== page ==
These were shot on Ektar 100 color neg film, but they reminded me so much of old images, that I had to convert a couple of them to sepia-tone. They make me think they’re images found in the camera of some long-lost explorer.
There’s not too much to say about this camera, but I’ll post some photos and info soon on the cameras page. Maybe I’ll try shooting another roll sometime, but I’ll take the few minutes required to re-spool the film onto a 620 spool, and see if the results are better. The ultra-soft-focus look is kind of nice, though. Heck, some people pay good money for a Holga just to shoot photos this blurry.
First shot taken with my new Polaroid Land Camera model 180 that I picked up at a garage sale last week. It’s a beautiful camera and I’ll be writing more about it soon. This was shot on Fujifilm FP-3000B black & white instant film (3200 speed – great for low-light shots like this). Shot at 1/30 sec f/5.6 handheld with ambient light from a table lamp.
One shortcoming of some old manual cameras is that it can be very easy to accidentally shoot double exposures. Many cameras are equipped with some sort of double-exposure prevention mechanism: something that won’t let you cock the shutter and take another shot until you’ve wound the film forward (or pushed an over-ride button or lever in the case that you purposely want to take a double exposure). Many of my old cameras don’t have this feature, so I inevitably end up with some double exposures. The two below were from the second roll of film that I shot in my Super Richoflex this past spring before I got in the habit of always winding immediately after taking a photo.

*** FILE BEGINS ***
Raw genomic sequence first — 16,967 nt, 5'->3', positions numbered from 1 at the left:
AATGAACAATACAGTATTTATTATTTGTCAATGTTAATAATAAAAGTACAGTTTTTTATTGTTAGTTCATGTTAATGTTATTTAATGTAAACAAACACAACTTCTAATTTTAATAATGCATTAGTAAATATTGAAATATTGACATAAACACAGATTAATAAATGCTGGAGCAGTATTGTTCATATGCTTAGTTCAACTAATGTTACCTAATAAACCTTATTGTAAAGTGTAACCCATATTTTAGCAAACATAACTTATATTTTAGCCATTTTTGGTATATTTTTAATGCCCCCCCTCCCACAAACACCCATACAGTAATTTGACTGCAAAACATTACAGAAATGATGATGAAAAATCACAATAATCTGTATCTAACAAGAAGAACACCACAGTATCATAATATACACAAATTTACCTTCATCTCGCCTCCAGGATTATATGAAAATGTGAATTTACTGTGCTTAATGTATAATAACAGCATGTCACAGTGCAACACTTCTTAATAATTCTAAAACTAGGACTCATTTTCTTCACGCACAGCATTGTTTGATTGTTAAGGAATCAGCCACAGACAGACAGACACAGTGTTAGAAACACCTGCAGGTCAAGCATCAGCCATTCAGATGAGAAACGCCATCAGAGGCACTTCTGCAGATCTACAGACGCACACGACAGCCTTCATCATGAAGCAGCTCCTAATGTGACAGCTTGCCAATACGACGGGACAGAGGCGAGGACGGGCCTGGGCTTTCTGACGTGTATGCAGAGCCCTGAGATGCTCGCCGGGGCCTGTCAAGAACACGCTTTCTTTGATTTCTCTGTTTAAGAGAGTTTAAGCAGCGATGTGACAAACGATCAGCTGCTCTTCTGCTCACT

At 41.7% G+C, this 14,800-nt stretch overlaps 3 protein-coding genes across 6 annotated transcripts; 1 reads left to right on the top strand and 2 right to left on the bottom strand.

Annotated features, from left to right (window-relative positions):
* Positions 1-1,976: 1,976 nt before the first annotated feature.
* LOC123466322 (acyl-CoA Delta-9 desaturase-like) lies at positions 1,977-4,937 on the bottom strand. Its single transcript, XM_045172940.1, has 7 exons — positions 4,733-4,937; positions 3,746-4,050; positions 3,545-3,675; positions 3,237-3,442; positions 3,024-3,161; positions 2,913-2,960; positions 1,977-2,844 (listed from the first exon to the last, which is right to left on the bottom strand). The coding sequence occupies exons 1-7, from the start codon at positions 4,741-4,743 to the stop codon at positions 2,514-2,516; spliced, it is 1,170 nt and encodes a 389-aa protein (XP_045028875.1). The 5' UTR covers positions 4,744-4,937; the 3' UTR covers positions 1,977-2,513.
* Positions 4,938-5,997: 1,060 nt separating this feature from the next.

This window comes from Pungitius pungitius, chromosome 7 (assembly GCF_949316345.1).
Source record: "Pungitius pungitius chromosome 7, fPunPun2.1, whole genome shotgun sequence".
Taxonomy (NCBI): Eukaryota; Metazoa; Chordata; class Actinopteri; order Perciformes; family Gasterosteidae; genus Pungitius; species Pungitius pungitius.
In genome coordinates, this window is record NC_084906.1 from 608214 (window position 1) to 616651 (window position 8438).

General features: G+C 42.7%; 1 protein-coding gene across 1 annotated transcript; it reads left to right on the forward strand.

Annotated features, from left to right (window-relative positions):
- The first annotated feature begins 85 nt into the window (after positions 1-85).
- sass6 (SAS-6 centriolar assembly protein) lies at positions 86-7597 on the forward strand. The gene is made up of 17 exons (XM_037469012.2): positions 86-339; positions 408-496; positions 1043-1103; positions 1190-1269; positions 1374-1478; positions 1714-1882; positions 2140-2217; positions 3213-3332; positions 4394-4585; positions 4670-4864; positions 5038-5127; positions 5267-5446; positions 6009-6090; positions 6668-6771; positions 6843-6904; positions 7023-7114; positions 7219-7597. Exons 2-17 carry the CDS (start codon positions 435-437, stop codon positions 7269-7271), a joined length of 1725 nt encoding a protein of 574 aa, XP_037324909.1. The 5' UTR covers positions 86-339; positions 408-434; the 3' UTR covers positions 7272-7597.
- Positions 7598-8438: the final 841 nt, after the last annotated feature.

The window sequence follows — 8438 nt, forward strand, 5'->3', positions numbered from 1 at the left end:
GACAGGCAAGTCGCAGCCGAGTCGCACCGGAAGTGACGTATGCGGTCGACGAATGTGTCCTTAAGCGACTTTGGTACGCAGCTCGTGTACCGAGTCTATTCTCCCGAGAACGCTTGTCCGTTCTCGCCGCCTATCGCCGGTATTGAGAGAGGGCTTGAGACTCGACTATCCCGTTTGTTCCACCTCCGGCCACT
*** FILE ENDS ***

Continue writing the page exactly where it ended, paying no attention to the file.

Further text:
But if this old camera had double-exposure prevention, I wouldn’t have accidentally ended up with these interesting images.
Another old shot while I wait for some newer film to be developed. The misty fog over the water was beautiful, and I’m glad the film was able to capture it. As I looked back at this shot, I was struck by the amazing amount of dynamic range that was captured. The sun was shining pretty much directly into the lens, filtered through the tree a little, and there’s still a surprising amount of detail in the highlights and shadows. I don’t think my digital camera would have captured this much dynamic range without shooting a few bracketed shots and using an HDR process to merge them together. This was shot with the Super Ricohflex on Ektar 100.
Looking through some scans from earlier this year, this shot jumped out at me from the very first roll of 120 film I shot in my Super Ricohflex. I like the composition and strong contrast. Funny how looking back later at a roll of shots can reveal ones that you didn’t pay much attention to at first.